Canadiens' Brandon Prust apologizes for publicly ripping ref Brad Watson
Canadiens forward Brandon Prust issued a public apology to referee Brad Watson, whom Prust was extremely critical of in heated comments after Game 2.
Two days after taking referee Brad Watson to task following the Montreal Canadiens' Game 2 loss to the Tampa Bay Lightning, Brandon Prust has publicly apologized. The Montreal forward addressed the media after the team's practice Tuesday in Tampa.
Prust racked up 31 penalty minutes in Game 2, which included a late-game fight with Braydon Coburn and him whipping his elbow pad at Tampa Bay's bench. After the game, Prust openly expressed his frustration with Watson.
The Canadiens tough guy said he thought Watson's first penalty called on Prust was "soft" and said that Watson kept provoking him before handing Prust an additional minor for unsportsmanlike conduct.
The real kicker was Prust's aggressive analysis of how Watson officiates games.
"That's the ref he is," Prust said. "He tried to play God. He tries to control the game and he did that tonight."
Prust has not yet been disciplined by the NHL, but reports suggest he will not be suspended. A fine is still possible.
Tuesday, with a much cooler head, Prust delivered his apology in front of a lot of TV cameras and microphones.
"First off I'd like to apologize to Brad Watson and the rest of the officials in the NHL," Prust said. "If I caused any embarrassment or headaches, it was uncalled for. We got in a heated exchange that should've stayed between us.
"I've always played by the code on and off the ice. I'm a pretty honest player. Sometimes I cross the line. It was tough, it was emotional. I just got into a fight, I just threw my elbow pad at their bench, we just lost 6-2 and five minutes later we had to go interviews. I wasn't myself. I was agitated. I'm an emotional player. I always have been. Usually I use it to my advantage, but on Sunday I didn't."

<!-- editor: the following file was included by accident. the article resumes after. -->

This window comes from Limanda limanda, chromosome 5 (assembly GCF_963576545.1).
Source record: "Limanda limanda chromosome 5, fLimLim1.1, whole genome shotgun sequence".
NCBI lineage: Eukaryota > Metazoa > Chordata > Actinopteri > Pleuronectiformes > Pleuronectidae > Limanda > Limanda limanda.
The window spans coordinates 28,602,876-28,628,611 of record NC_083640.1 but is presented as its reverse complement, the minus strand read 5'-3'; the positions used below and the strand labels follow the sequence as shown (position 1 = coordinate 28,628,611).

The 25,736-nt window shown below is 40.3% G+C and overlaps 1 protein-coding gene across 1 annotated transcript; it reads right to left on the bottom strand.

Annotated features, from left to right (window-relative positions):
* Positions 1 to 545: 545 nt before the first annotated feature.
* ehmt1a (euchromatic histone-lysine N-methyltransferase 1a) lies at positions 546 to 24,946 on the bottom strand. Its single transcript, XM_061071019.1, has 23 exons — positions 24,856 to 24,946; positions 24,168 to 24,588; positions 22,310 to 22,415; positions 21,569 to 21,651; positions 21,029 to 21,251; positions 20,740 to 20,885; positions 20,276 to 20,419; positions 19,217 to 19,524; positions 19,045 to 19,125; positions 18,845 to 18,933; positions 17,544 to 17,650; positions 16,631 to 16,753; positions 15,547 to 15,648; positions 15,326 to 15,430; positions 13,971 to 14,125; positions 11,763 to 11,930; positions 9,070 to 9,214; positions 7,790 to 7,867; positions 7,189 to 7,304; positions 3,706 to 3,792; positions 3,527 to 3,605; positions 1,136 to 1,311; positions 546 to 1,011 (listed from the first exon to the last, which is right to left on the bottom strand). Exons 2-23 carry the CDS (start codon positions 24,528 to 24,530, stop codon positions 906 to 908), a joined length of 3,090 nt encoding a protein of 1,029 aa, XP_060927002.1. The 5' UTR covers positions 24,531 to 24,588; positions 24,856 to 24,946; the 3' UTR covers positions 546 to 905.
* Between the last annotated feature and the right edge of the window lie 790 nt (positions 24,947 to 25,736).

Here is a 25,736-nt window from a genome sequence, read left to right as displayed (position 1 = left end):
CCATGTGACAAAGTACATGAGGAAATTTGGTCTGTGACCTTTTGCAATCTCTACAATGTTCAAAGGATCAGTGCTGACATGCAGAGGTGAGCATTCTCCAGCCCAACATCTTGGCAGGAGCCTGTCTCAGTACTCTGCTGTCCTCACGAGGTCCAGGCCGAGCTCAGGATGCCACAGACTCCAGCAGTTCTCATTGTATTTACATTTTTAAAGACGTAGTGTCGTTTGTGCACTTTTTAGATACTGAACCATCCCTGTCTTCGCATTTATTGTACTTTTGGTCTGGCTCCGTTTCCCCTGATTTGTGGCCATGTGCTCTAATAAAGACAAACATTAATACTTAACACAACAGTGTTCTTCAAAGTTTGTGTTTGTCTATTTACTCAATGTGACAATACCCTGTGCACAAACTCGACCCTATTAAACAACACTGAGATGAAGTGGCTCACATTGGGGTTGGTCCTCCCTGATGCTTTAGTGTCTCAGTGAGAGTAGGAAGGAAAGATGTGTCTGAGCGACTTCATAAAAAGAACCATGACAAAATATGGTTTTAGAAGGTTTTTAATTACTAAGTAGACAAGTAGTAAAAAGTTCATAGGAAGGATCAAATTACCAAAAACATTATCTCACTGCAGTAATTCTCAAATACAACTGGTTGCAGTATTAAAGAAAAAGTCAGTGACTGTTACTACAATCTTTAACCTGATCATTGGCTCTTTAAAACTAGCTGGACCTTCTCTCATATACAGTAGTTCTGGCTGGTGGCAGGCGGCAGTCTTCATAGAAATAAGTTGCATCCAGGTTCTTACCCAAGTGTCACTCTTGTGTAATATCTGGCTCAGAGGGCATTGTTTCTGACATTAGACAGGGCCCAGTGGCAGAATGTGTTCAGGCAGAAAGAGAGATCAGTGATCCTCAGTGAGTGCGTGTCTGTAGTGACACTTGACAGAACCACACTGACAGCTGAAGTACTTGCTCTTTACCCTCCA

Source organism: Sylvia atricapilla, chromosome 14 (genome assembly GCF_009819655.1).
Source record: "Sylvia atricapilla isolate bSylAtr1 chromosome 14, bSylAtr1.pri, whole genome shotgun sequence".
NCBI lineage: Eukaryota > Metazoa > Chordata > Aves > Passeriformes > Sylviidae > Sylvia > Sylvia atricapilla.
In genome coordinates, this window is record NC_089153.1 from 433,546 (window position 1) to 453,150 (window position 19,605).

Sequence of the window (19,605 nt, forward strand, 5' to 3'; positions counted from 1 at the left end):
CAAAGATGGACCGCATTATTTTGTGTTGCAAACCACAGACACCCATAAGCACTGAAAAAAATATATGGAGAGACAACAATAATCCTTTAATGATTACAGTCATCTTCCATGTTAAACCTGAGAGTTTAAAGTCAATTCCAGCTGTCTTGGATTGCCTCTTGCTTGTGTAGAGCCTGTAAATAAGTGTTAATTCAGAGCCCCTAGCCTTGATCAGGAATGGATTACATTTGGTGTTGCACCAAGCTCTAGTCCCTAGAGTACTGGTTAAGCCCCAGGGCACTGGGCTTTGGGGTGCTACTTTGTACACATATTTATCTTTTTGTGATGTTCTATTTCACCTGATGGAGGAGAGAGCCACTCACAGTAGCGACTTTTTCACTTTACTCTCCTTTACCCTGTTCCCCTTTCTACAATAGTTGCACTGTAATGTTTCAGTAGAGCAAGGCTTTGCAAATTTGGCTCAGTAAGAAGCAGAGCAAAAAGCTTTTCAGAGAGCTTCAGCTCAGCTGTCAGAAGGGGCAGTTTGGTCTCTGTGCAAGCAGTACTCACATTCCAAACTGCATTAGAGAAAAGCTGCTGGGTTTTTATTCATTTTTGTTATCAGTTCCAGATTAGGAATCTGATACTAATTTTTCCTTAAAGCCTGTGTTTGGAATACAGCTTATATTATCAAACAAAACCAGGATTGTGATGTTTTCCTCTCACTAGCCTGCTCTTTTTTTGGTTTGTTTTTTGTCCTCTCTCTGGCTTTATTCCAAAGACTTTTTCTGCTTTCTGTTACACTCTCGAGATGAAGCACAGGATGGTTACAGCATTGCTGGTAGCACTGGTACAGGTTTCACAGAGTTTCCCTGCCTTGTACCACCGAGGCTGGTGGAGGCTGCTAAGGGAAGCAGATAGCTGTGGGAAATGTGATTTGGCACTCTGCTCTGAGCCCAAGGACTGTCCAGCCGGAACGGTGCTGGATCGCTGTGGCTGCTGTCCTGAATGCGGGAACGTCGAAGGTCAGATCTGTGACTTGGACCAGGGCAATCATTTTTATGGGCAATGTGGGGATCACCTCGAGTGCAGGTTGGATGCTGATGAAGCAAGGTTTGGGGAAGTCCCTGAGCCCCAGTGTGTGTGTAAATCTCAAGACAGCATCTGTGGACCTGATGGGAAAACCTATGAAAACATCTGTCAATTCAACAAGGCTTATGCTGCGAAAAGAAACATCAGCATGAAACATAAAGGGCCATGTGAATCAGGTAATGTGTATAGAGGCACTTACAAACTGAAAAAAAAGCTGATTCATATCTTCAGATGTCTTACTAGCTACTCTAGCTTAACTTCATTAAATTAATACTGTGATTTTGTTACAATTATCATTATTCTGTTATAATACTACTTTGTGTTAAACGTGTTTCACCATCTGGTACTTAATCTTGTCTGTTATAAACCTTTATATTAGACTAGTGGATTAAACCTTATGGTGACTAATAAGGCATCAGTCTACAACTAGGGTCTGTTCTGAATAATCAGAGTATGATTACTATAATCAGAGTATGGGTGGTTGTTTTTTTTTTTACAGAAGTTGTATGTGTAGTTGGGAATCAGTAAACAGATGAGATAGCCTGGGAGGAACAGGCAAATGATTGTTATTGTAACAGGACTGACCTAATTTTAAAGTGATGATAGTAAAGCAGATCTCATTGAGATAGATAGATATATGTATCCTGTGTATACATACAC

Prust also noted that he was hoping this wouldn't result in further backlash from NHL officials. It is highly unlikely Watson will work another Montreal Canadiens game this postseason, whether Prust's allegations in his comments Sunday about being provoked are true or not.
Former NHL official Kerry Fraser noted that referees may not be treating Prust with any sort of kindness moving forward.
"You can't win," Fraser told the National Post. "What's the end game to all of this? The end game is he questioned the integrity of an official and there's not a win in that.
"Brandon Prust has engaged himself in something that's going to take him into an area where he doesn't want to be part of, because officials are human and they're part of a team, too. If you look at the team concept from a hockey player's perspective, they stand up for their teammates. The same goes for officials."
Prust certainly will have to be careful, though the apology probably helps some. However, after racking up 31 PIM in one game, he might just want to take it easy in general. That's not to say he shouldn't play the way he does, because that's why he's in the lineup. He just can't expect to be given the benefit of the doubt on close plays.
With the Habs trailing their second-round series 2-0, the margin for error going forward only gets slimmer.
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